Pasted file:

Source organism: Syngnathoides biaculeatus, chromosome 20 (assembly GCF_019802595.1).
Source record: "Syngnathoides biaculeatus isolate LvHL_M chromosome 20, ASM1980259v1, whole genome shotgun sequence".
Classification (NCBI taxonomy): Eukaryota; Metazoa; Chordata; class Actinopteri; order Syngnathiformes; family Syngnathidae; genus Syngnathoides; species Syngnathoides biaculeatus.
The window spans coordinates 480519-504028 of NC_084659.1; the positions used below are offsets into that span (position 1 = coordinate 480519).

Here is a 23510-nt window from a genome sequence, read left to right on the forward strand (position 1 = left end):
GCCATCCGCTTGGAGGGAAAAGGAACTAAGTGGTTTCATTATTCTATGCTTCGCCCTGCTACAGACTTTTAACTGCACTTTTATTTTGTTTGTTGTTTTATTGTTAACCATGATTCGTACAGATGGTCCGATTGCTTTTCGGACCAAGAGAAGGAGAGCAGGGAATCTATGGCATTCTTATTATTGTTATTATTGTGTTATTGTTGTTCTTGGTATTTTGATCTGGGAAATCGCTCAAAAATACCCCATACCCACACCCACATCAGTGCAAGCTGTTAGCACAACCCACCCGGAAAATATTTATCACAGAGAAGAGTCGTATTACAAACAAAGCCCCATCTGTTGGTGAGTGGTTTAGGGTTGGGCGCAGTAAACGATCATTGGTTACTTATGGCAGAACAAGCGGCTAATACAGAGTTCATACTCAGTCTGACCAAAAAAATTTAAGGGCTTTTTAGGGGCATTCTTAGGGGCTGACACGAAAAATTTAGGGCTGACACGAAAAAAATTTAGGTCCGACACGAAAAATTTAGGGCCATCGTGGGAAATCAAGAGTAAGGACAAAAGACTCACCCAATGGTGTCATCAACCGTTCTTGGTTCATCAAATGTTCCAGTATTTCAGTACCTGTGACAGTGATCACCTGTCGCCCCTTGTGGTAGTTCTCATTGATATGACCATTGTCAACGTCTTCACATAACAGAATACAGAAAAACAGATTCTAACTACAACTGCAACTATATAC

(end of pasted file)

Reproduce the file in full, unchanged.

Source organism: Syngnathoides biaculeatus, chromosome 20 (assembly GCF_019802595.1).
Source record: "Syngnathoides biaculeatus isolate LvHL_M chromosome 20, ASM1980259v1, whole genome shotgun sequence".
Classification (NCBI taxonomy): Eukaryota; Metazoa; Chordata; class Actinopteri; order Syngnathiformes; family Syngnathidae; genus Syngnathoides; species Syngnathoides biaculeatus.
The window spans coordinates 480519-504028 of NC_084659.1; the positions used below are offsets into that span (position 1 = coordinate 480519).

Here is a 23510-nt window from a genome sequence, read left to right on the forward strand (position 1 = left end):
GCCATCCGCTTGGAGGGAAAAGGAACTAAGTGGTTTCATTATTCTATGCTTCGCCCTGCTACAGACTTTTAACTGCACTTTTATTTTGTTTGTTGTTTTATTGTTAACCATGATTCGTACAGATGGTCCGATTGCTTTTCGGACCAAGAGAAGGAGAGCAGGGAATCTATGGCATTCTTATTATTGTTATTATTGTGTTATTGTTGTTCTTGGTATTTTGATCTGGGAAATCGCTCAAAAATACCCCATACCCACACCCACATCAGTGCAAGCTGTTAGCACAACCCACCCGGAAAATATTTATCACAGAGAAGAGTCGTATTACAAACAAAGCCCCATCTGTTGGTGAGTGGTTTAGGGTTGGGCGCAGTAAACGATCATTGGTTACTTATGGCAGAACAAGCGGCTAATACAGAGTTCATACTCAGTCTGACCAAAAAAATTTAAGGGCTTTTTAGGGGCATTCTTAGGGGCTGACACGAAAAATTTAGGGCTGACACGAAAAAAATTTAGGTCCGACACGAAAAATTTAGGGCCATCGTGGGAAATCAAGAGTAAGGACAAAAGACTCACCCAATGGTGTCATCAACCGTTCTTGGTTCATCAAATGTTCCAGTATTTCAGTACCTGTGACAGTGATCACCTGTCGCCCCTTGTGGTAGTTCTCATTGATATGACCATTGTCAACGTCTTCACATAACAGAATACAGAAAAACAGATTCTAACTACAACTGCAACTATATAC